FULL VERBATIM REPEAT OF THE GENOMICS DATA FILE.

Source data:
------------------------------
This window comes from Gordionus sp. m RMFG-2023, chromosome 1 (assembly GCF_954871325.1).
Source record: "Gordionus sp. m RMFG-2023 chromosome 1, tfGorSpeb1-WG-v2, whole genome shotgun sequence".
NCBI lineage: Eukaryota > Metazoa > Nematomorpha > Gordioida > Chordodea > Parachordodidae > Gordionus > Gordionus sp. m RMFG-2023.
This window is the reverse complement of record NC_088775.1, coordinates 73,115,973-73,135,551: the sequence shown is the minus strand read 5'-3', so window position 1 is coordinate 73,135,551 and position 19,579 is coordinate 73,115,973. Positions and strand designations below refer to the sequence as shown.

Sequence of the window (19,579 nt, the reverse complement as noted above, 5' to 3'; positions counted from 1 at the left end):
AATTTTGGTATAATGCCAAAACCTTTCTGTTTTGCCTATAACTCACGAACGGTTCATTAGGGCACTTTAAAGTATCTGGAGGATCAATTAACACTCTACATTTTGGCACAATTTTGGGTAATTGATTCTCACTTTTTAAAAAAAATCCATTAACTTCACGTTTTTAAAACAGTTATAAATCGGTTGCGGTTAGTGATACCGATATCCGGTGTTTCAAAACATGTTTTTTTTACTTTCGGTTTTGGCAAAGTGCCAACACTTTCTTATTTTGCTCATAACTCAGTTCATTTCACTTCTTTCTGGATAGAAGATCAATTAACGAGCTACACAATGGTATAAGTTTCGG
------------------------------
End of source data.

This window comes from Gordionus sp. m RMFG-2023, chromosome 1 (assembly GCF_954871325.1).
Source record: "Gordionus sp. m RMFG-2023 chromosome 1, tfGorSpeb1-WG-v2, whole genome shotgun sequence".
NCBI lineage: Eukaryota > Metazoa > Nematomorpha > Gordioida > Chordodea > Parachordodidae > Gordionus > Gordionus sp. m RMFG-2023.
This window is the reverse complement of record NC_088775.1, coordinates 73,115,973-73,135,551: the sequence shown is the minus strand read 5'-3', so window position 1 is coordinate 73,135,551 and position 19,579 is coordinate 73,115,973. Positions and strand designations below refer to the sequence as shown.

Sequence of the window (19,579 nt, the reverse complement as noted above, 5' to 3'; positions counted from 1 at the left end):
AATTTTGGTATAATGCCAAAACCTTTCTGTTTTGCCTATAACTCACGAACGGTTCATTAGGGCACTTTAAAGTATCTGGAGGATCAATTAACACTCTACATTTTGGCACAATTTTGGGTAATTGATTCTCACTTTTTAAAAAAAATCCATTAACTTCACGTTTTTAAAACAGTTATAAATCGGTTGCGGTTAGTGATACCGATATCCGGTGTTTCAAAACATGTTTTTTTTACTTTCGGTTTTGGCAAAGTGCCAACACTTTCTTATTTTGCTCATAACTCAGTTCATTTCACTTCTTTCTGGATAGAAGATCAATTAACGAGCTACACAATGGTATAAGTTTCGG